Sunday, February 17, 2019
GOOD STUFF :: essays research papers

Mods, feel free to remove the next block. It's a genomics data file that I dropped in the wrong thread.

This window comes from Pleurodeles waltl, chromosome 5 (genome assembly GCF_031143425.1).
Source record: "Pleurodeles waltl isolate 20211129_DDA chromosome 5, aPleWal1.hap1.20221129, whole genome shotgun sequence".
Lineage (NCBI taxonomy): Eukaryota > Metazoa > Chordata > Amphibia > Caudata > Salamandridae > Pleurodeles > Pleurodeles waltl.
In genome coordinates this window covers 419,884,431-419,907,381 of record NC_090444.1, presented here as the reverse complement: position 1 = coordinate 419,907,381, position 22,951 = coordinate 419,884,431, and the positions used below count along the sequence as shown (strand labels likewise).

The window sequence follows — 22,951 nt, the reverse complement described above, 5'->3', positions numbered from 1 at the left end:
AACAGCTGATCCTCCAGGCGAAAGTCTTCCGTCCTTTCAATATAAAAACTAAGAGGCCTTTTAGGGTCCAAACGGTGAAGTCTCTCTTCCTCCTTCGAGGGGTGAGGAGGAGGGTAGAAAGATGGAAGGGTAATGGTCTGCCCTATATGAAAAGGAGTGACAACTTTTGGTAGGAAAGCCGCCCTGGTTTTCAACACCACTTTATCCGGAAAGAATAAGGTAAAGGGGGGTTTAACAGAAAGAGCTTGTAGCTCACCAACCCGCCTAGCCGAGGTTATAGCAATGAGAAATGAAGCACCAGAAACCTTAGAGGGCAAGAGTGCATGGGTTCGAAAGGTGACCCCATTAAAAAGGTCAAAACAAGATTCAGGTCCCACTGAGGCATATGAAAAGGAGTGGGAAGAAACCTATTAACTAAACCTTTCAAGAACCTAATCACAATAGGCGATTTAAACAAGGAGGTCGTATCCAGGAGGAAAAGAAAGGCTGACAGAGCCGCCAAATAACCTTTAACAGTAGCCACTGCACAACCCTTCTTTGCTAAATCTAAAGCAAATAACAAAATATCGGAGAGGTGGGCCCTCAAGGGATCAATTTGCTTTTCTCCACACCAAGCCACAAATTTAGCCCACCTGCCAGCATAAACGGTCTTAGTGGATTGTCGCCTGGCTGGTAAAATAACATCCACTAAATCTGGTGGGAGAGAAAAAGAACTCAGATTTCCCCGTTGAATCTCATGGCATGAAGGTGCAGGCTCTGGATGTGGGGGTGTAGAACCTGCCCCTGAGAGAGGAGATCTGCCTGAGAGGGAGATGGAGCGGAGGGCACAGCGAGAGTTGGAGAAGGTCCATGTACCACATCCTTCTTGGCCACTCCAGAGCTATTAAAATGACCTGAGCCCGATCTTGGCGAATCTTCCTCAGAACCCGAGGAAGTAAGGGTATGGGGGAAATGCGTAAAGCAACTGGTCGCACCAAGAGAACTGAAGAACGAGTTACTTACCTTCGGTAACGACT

April 19, 2001--Tennes guess State University has renamed the Heiman Street Residential Complex the Harold E. intersection Sr. and John N. hybridization Residential Complex. The Ford buddys were joined by other family members for ceremonies help April 18 on the grounds of the complex."It is wonderful to see so many senators here today we put up hold a budget meeting right now," Harold Ford state, as he pointed tabu dignitaries in the auditory sense. They included Lieutenant governor John Wilder, Deputy Governor Wendell Moore, Senator Gene Elsea, Senator Doug Henry, Senator James Kyle younger, and Senator Randy McNally.After receiving commemorative gifts, the Fords surprised the audience with a gift to Tennessee State of $500,000."This is a truly outstanding donation, and the Fords can be sure Tennessee State University will put it to good use," give tongue to TSU President James Hefner.There are 12 siblings in the Ford family, most of whom graduated from Tenn essee State University. On hand for the presentation were brother Joe Ford sisters Joyce Ford Miller and Ophelia Ford nephews James Ford Jr. and Edmund Ford and Autumn Ford, John Fords daughter. Harold Ford Jr., U.S. Representative, relayed his declination for not being able to attend, as did Governor Don Sundquist and origin vice president Al Gore."I am proud today," said Lt. Gov. Wilder. "Is it because of the bricks and mortar we are recognizing today? No, though we need bricks and mortar. Is it because of Tennessee State University? No, though that is reason to be proud."I am proud because I look for back to Purdy, Tennessee, where Otis Floyd former president of Tennessee State University attended school in a one-room schoolhouse. He let me walk by his side. I am proud when I think of Odell Horton United States partition Judge for the Western District of Tennessee working in a cotton patch in Hardin County. He let me walk by his side. But nothing makes me prou der than this family. I have sex you God bless you."U.S. Representative Harold Ford Sr. became the first African American from the state of Tennessee to be elected to Congress and served from 1975 until his retirement in 1997.Senator John N. Ford has served in the Tennessee State Senate since 1974. He has been a severalize supporter of Tennessee State University throughout his legislative tenure and played a significant role during the development of the $112 million master plan for campus improvement.both Congressman Ford and Senator Ford are alumni of TSU who have continually support the university throughout their careers.